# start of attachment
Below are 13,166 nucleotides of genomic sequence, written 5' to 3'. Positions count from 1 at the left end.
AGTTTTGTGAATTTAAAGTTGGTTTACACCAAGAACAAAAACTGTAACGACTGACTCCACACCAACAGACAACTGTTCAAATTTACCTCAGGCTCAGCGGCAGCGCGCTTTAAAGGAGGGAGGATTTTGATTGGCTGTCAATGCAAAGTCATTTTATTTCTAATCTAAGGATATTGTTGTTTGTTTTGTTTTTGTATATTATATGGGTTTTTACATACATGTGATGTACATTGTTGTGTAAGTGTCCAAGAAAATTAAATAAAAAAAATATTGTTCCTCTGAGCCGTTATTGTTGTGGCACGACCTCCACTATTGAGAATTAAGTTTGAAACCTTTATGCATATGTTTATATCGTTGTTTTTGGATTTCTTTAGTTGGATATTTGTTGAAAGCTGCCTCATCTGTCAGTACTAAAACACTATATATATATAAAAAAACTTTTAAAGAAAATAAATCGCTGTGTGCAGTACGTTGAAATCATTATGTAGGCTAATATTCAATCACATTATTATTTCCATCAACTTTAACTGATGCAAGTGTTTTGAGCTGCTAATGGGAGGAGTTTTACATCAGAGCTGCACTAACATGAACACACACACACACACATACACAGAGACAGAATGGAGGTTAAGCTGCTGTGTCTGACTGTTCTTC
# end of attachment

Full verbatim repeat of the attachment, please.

Below are 13,166 nucleotides of genomic sequence, written 5' to 3'. Positions count from 1 at the left end.
AGTTTTGTGAATTTAAAGTTGGTTTACACCAAGAACAAAAACTGTAACGACTGACTCCACACCAACAGACAACTGTTCAAATTTACCTCAGGCTCAGCGGCAGCGCGCTTTAAAGGAGGGAGGATTTTGATTGGCTGTCAATGCAAAGTCATTTTATTTCTAATCTAAGGATATTGTTGTTTGTTTTGTTTTTGTATATTATATGGGTTTTTACATACATGTGATGTACATTGTTGTGTAAGTGTCCAAGAAAATTAAATAAAAAAAATATTGTTCCTCTGAGCCGTTATTGTTGTGGCACGACCTCCACTATTGAGAATTAAGTTTGAAACCTTTATGCATATGTTTATATCGTTGTTTTTGGATTTCTTTAGTTGGATATTTGTTGAAAGCTGCCTCATCTGTCAGTACTAAAACACTATATATATATAAAAAAACTTTTAAAGAAAATAAATCGCTGTGTGCAGTACGTTGAAATCATTATGTAGGCTAATATTCAATCACATTATTATTTCCATCAACTTTAACTGATGCAAGTGTTTTGAGCTGCTAATGGGAGGAGTTTTACATCAGAGCTGCACTAACATGAACACACACACACACACATACACAGAGACAGAATGGAGGTTAAGCTGCTGTGTCTGACTGTTCTTC